Interest in the metabolic syndrome in recent years has increased dramatically from various specialists, due to the discovery of subtle molecular mechanisms of interaction of insulin and other factors in various target tissues. G.M. Reaven  associates the development of clinical signs of this complex syndrome with insulin resistance, so many suggest the name of the disease – “insulin resistance syndrome”. Indeed, numerous studies [1, 2, 4] proved the presence of hyperinsulinemia, as a compensatory state of the organism in response to insulin resistance. Insulin resistance is the disturbed sensitivity of peripheral tissues (liver, muscles, adipose tissue, etc.) to insulin. Insulin resistance is an inherited condition. The genetic predisposition to insulin resistance is associated with a gene mutation:
- Insulin receptor substrate I (insulin receptor tyrosine kinase),
- Glycogen synthase,
- Glucose transporters II or IV,
- Hexokinase II,
- Protein binding the FFA (FABP-II).
At the same time, a hypothesis is advanced according to which insulin resistance is not the cause of the development of this syndrome, but also its one component . The author came to this conclusion on the basis of studying the prevalence of components of the metabolic syndrome in different ethnic groups (black, white population of the USA and Americans of Mexican origin). Analysis of the data obtained suggested the presence of a different genetic factor in the etiology of the metabolic syndrome. Such a hypothetical factor was called “factor Z”, which, interacting with insulin sensitive tissues, endothelium, regulating system of arterial pressure and lipid and lipoprotein exchange, causes, respectively, insulin resistance, atherosclerosis, arterial hypertension, dyslipidemia.
The WHO working group constituting the components of the metabolic syndrome recognized the following symptom complex (1998): visceral (abdominal) obesity, insulin resistance, hyperinsulinemia, impaired glucose tolerance (STH) or type 2 diabetes, arterial hypertension, dyslipidemia, hemostasis disorders, hyperuricemia, microalbuminemia.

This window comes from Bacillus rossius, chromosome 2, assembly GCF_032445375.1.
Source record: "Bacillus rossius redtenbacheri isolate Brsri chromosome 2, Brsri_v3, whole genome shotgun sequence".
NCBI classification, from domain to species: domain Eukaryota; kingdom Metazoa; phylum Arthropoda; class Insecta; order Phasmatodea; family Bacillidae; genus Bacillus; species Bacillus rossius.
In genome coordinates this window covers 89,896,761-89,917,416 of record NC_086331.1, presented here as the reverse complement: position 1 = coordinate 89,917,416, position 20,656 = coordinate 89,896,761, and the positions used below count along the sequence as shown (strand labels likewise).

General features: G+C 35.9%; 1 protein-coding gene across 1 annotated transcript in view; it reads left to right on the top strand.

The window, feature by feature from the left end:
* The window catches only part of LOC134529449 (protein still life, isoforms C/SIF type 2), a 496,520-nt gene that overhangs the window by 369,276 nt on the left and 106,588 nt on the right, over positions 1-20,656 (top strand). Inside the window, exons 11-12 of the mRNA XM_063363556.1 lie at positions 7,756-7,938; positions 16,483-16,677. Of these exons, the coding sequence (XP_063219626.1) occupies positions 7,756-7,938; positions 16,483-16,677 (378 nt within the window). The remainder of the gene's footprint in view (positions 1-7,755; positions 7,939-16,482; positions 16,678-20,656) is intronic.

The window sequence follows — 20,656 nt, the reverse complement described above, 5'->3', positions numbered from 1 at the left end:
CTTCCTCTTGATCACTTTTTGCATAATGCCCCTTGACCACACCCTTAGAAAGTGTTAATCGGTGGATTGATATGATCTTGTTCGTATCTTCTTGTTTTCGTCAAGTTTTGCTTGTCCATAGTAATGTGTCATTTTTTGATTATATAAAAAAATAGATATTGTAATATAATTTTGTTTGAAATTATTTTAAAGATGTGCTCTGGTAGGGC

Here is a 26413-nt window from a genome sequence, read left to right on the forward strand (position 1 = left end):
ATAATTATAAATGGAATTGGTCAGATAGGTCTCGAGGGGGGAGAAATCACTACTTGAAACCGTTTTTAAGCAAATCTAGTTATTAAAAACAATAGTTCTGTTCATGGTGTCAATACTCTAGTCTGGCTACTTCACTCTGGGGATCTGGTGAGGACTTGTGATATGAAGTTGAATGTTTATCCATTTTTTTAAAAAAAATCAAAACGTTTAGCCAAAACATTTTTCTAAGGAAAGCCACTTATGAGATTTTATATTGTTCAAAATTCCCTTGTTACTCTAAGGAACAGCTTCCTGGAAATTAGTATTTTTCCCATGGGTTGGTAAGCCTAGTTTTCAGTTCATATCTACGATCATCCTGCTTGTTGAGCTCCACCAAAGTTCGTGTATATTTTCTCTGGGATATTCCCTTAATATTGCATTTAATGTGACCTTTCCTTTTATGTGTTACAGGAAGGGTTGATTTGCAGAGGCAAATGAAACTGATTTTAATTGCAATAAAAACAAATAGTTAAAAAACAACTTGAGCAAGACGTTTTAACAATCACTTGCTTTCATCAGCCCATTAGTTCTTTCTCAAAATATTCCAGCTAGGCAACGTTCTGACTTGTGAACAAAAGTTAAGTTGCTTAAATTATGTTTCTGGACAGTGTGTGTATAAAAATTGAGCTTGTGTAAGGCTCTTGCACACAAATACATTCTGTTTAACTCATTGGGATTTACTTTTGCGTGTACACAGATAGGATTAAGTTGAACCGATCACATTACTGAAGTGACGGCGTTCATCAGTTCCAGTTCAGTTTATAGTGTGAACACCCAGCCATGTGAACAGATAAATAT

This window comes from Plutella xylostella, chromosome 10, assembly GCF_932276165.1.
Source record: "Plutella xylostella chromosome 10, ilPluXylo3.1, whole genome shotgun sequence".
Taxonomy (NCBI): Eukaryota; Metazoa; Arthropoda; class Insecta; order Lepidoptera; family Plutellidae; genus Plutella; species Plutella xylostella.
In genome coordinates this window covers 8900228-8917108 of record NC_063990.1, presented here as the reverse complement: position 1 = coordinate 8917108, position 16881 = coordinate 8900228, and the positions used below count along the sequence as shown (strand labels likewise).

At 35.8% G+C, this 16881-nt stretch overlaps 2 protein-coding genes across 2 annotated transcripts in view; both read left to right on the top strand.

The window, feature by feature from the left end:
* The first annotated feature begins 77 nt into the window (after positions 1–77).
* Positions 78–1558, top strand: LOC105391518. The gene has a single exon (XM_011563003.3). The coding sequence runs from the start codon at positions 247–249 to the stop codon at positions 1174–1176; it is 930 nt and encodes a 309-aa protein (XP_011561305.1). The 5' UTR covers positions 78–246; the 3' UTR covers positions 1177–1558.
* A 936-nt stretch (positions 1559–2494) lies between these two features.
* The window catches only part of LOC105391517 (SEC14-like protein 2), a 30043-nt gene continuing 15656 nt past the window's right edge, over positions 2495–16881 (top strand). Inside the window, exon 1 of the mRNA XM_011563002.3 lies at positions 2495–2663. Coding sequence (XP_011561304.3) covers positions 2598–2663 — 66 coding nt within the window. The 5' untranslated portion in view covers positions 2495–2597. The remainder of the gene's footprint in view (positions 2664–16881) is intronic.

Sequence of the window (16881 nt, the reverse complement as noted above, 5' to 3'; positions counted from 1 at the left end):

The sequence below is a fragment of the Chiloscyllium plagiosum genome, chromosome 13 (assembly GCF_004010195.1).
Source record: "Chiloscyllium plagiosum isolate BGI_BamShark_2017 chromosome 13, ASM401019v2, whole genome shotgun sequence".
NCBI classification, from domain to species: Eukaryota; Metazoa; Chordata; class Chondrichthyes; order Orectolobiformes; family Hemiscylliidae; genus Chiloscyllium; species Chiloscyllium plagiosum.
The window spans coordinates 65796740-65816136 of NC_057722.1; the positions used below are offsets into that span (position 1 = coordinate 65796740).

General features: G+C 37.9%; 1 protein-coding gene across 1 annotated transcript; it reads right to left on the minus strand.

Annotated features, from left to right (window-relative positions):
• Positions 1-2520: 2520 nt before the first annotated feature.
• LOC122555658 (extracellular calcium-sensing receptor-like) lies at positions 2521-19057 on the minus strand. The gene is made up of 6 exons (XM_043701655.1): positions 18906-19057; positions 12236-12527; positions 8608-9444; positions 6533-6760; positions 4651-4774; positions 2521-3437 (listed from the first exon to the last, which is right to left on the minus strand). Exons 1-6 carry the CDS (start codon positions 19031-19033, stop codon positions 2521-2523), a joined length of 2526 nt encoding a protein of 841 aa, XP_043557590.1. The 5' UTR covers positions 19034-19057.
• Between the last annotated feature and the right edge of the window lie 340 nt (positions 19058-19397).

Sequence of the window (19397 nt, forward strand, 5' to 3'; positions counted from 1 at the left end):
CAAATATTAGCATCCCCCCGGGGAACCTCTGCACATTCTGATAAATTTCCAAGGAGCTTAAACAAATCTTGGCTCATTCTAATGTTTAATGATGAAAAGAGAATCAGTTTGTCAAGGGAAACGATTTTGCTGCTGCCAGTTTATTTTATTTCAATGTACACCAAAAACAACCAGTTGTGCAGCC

The clinical sign of insulin resistance is considered to be the abdominal type of obesity, in which the ratio of the waist to the hip volume exceeds 0.95 in men and 0.85 in women.
The developed therapeutic approach to the treatment of the metabolic syndrome has not been found to date. As a rule, antidiabetic therapy occupies a central place in treatment activities. In the fight against insulin resistance in clinical practice, metformin is widely used in an individually selected dosage. When metformin is ineffective, its combination with sulfonylurea preparations, a-glycosidase inhibitors or nonsulfonylurea secretinogens is used. In complex therapy, hypolipidemic and antihypertensive drugs are recommended, along with diet therapy. However, the fact of the close dependence of insulin resistance on the degree of obesity is known. According to Amos et al. , insulin resistance is associated, more likely, with obesity than with diabetes mellitus. Therefore, an urgent requirement is weight reduction in patients with metabolic syndrome. A decrease in body weight of only 5% of the initial weight leads to improved glycemic control, lower blood pressure, improved lipid profile, and a 20% reduction in the risk of premature death.
Given the presence of insulin resistance and, as a consequence, hyperinsulinemia – antilipolytic factor, in the metabolic syndrome, it is natural to assume the difficulty of reducing weight in this category of patients. The presence of arterial hypertension in these patients is an obstacle for the appointment of anorektiky, oppressing appetite by inhibiting the reverse neuronal capture of catecholamines from the intersynaptic gap.